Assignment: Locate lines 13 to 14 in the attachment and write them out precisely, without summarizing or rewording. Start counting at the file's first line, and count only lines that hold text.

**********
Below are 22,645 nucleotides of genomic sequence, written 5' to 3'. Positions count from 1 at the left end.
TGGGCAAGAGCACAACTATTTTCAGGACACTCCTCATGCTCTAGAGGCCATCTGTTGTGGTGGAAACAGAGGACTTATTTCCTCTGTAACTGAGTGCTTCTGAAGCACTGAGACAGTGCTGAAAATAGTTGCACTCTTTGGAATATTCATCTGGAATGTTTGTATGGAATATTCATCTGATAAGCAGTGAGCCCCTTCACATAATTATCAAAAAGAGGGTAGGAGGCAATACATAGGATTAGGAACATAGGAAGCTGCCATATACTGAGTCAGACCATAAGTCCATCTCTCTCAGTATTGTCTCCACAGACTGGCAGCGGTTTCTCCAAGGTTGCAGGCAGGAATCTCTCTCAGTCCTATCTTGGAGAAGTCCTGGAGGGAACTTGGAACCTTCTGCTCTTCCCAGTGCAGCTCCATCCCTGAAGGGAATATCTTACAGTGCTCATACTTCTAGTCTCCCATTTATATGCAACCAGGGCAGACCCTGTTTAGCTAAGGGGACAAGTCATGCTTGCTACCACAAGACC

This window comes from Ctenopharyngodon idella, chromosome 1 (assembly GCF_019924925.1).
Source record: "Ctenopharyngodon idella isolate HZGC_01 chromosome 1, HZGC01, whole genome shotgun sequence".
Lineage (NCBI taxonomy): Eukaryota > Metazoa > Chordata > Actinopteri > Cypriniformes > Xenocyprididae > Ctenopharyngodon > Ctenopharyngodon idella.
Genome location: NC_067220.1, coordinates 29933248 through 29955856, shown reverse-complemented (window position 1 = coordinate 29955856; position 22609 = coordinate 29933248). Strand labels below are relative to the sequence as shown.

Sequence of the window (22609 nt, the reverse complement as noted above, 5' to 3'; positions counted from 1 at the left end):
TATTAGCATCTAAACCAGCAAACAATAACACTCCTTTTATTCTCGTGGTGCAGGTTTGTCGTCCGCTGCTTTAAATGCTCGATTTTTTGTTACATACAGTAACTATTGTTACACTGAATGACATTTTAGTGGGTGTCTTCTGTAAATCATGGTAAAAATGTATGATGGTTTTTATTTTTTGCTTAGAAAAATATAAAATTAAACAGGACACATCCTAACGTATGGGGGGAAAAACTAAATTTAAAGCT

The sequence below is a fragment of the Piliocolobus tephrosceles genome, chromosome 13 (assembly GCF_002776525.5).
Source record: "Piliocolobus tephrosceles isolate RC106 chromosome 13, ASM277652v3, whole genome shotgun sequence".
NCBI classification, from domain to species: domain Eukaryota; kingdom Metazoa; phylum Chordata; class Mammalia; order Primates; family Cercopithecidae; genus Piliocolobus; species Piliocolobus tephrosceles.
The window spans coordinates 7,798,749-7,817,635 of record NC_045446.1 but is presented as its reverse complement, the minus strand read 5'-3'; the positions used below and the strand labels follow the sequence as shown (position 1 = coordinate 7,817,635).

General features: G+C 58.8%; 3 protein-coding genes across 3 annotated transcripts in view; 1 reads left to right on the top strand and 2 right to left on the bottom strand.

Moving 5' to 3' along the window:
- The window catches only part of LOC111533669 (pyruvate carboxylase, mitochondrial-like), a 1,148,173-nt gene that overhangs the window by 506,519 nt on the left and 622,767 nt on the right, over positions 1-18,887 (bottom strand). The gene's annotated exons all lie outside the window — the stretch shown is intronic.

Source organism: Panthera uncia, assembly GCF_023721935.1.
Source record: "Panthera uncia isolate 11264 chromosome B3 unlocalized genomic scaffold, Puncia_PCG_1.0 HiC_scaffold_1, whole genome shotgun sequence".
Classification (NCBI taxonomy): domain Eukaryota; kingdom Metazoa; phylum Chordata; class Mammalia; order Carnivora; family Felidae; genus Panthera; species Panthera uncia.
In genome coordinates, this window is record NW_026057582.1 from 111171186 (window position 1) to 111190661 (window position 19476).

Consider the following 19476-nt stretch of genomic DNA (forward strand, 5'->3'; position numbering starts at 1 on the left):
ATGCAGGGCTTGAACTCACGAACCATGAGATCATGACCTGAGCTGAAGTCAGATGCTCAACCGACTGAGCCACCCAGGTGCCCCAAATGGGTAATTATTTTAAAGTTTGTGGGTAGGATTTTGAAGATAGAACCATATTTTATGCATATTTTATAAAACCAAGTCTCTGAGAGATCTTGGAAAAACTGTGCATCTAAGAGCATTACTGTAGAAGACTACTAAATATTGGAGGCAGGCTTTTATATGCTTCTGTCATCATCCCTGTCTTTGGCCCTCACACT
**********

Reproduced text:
General features: G+C 58.8%; 3 protein-coding genes across 3 annotated transcripts in view; 1 reads left to right on the top strand and 2 right to left on the bottom strand.

Moving 5' to 3' along the window: